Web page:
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    reggie74's Avatar
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    Everything look ok?

    Hi all,

    Just hoping to get some experienced perspective on my towing situation before I hit the road for the first time.

    I'm planning on towing my 4310 with a 420 loader and a 48 backhoe attachment. I figure the total cargo weight is around 6k and my trailer is 14ft with a 7k capacity. I used two ratchet straps that have a WLL of 1,660 lb each and are hooked to the front end of the frame, and I put chains in the rear attached to the backhoe with a WLL of 3,400 lb. I'll be tugging with my Ford F-350

    Am I ok to go? Thoughts?

    Happy to hear any feedback and advice, thanks!
    Attached Thumbnails Attached Thumbnails IMG_7940.JPG   IMG_7941.JPG   IMG_7942.JPG   IMG_7943.JPG  
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    Bonehead Club Lackey Levi's Avatar
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    If it was me, I'd also strap the bucket down for good measure.
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    Not sure where you'll be traveling but in some States the police will ticket you for hanging beyond the bed (in your case, on both ends) of the trailer.

    I figure the total cargo weight is around 6k and my trailer is 14ft with a 7k capacity.
    If that's true you're over-weight. That trailer itself weighs more than 1K lbs.

    Not trying to bust your chops here but if they stop you for hanging over the bed of the trailer, you can bet they are going to start looking at weights while they have you stopped. Be ready with answers.
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    I don’t mean to be the trailer safety police but used to do this for a living....

    Your front tie down is actually on the loader frame - not the machine frame.

    Your rear tie down is on the backhoe frame - not the machine frame. The backhoe needs its own tiedown besides a tie down on the rear frame of the tractor itself.

    The backhoe bucket should be flat on the bed - you are depending on the pins to hold the backhoe up in the air.

    The front bucket should also be flat on the bed with its own tie down.

    So there you have it from a DOT perspective. Will you be OK? Likely yes. I am citing what a DOT officer would say if you were inspected in a commercial environment.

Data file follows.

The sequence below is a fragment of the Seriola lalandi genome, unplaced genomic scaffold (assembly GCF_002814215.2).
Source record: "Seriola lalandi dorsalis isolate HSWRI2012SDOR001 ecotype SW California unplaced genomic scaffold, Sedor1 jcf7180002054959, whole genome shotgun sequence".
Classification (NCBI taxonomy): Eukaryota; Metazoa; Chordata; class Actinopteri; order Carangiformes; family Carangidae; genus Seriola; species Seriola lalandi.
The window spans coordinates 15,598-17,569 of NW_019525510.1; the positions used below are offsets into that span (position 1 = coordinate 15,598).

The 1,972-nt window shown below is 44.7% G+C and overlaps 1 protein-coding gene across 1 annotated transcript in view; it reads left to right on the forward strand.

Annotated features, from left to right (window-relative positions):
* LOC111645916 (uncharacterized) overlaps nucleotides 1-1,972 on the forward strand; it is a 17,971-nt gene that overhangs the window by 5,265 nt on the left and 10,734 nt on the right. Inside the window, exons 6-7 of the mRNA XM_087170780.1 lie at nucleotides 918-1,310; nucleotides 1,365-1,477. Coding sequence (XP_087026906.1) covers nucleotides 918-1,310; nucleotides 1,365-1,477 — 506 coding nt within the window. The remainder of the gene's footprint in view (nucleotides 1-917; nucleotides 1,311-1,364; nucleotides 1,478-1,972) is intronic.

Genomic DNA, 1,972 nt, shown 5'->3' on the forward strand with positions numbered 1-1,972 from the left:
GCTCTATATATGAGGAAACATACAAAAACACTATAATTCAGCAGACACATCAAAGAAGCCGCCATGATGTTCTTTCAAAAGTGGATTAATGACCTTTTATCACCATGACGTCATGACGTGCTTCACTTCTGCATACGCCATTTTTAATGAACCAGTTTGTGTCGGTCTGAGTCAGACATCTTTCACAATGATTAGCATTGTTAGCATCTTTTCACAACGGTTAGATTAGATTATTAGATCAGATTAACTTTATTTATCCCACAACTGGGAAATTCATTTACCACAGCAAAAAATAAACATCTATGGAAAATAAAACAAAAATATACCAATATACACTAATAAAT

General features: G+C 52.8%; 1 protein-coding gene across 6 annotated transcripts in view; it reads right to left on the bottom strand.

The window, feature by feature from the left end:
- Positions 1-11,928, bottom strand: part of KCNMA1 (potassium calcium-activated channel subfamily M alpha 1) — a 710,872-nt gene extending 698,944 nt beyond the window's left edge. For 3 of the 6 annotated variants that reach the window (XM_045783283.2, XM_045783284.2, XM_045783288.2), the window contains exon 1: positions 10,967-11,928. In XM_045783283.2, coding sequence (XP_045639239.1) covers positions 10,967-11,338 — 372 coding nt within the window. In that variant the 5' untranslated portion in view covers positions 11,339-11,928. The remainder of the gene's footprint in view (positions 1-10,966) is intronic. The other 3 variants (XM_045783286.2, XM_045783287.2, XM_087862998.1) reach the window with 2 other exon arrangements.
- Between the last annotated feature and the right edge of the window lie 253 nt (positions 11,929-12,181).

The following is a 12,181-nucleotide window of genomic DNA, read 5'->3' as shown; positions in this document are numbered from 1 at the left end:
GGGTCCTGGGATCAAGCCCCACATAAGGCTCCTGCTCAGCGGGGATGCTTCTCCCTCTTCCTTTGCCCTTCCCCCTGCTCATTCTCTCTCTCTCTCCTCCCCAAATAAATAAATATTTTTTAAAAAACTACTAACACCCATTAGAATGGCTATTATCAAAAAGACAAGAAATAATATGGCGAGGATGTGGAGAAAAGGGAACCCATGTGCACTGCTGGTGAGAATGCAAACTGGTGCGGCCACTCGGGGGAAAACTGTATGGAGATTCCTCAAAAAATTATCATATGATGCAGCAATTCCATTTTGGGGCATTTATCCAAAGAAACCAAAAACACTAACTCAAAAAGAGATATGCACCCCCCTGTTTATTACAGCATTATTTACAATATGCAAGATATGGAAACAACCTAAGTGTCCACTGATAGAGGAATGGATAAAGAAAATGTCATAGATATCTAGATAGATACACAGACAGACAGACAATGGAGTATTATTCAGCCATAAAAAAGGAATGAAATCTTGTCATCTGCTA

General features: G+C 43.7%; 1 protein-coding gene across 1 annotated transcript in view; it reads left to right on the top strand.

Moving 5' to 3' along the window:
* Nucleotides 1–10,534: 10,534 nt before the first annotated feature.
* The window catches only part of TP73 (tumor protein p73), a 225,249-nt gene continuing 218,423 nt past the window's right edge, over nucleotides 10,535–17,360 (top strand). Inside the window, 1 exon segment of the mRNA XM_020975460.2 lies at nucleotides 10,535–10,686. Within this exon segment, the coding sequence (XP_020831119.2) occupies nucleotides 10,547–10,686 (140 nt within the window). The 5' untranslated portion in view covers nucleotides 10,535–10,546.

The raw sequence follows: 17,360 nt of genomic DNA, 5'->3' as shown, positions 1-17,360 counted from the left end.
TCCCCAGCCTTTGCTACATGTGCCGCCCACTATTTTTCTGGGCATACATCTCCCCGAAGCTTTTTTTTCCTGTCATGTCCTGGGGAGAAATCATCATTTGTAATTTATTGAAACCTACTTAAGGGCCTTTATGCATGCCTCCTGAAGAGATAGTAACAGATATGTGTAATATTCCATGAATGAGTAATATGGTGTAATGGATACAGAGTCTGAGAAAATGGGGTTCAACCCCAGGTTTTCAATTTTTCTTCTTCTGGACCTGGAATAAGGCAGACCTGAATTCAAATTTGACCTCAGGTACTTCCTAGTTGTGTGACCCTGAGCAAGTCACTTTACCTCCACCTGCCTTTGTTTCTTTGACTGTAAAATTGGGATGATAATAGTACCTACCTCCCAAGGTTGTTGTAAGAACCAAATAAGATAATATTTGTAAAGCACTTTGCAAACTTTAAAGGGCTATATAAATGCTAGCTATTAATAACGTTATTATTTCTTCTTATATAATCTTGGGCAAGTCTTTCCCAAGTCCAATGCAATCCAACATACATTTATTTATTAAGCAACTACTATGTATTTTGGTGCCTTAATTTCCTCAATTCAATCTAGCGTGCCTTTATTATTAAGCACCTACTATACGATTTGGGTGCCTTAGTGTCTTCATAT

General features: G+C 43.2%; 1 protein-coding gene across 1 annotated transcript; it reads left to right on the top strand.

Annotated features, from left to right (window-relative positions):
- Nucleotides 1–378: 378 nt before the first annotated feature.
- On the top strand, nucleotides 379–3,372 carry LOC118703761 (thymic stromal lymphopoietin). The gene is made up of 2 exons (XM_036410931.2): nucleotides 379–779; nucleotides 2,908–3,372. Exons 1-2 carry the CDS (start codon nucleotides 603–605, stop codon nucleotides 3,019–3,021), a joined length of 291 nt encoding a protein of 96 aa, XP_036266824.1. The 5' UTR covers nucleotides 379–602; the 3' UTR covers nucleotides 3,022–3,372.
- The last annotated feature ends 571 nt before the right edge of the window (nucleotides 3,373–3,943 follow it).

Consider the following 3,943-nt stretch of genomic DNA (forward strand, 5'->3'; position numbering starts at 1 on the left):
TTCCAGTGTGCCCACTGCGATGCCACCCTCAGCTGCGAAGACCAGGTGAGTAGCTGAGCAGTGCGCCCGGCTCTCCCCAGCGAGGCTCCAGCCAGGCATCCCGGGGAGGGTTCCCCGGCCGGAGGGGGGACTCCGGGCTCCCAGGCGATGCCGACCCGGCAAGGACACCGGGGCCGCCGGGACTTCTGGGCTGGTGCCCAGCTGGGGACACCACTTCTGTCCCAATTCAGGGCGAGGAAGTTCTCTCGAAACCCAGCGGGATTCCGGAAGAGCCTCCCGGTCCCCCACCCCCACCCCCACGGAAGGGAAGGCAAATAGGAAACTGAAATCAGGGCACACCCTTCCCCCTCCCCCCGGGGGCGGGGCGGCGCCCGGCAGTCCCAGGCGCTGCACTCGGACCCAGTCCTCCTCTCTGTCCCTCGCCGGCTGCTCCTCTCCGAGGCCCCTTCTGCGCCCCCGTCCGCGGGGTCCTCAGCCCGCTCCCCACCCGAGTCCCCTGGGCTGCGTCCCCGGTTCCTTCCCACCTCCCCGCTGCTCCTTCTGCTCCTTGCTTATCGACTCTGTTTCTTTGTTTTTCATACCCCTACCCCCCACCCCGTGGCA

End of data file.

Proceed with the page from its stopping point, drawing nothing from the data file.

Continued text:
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    Captain Hook Kennyd's Avatar
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    That single front strap is not sufficient, you said you had two on them but I only see one? Even with two they are undersized. You'll need two, 2" 10k rated ones to be safe IMHO.

    What chain are you using with a WLL of only 3,400lbs?
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    Above advice is good info. If you're truly at 6,000# weight of the tractor then that's technically over the capacity of the trailer because the trailer probably weighs about 2,000#. Will it work anyway? Probably, but if the trailer isn't in perfect condition or if the roads aren't the greatest you are at risk. However, looking at specs for the 4310 on tractordata.com it shows the tractor itself at 2,900#. I don't know how much the backhoe adds but I'd find it hard to believe that the loader, backhoe, ballast and liquids in the tractor add another 3,000#. So you're actually probably not over the trailer capacity.

    The other things mentioned about tying down are valid. Best practice is to have separate strapping for the loader and the backhoe too. I'd use axle straps for the front, myself, but as long as you have it hooked to something frame-related its fine. The last point is that as far forward as you have the tractor on the trailer it may have more than the recommended 10-15% tongue weight. More is better than less but just FYI.

    Rob
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    JimR - When we brought my 4720/FEL to our farm four years ago, an experienced JD hauler loaded it onto the trailer that we used, which had ample capacity and length. He backed the machine onto the trailer; apparently in Ohio it is illegal to haul farm machinery forward with the slow moving farm triangle facing rearward. I've not confirmed this, but I believed the guy. As I recall, we chain/boomed the loader arms and the 3 pt draft arms to secure the machine. My BIL white knuckled the 100 mile drive to the tractor's new home.

    FWIW, Brian

    Quote Originally Posted by JimR View Post
    Not sure where you'll be traveling but in some States the police will ticket you for hanging beyond the bed (in your case, on both ends) of the trailer.



    If that's true you're over-weight. That trailer itself weighs more than 1K lbs.

    Not trying to bust your chops here but if they stop you for hanging over the bed of the trailer, you can bet they are going to start looking at weights while they have you stopped. Be ready with answers.
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    As others have said and also do not turn to sharp or you will be running the corner of your bucket into the back of your truck.
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    At that weight, here you would be required by law to use chains at the 4 corners and not straps. Overloading your trailer will be hard on your axle. It tends to make the wheels TOW in.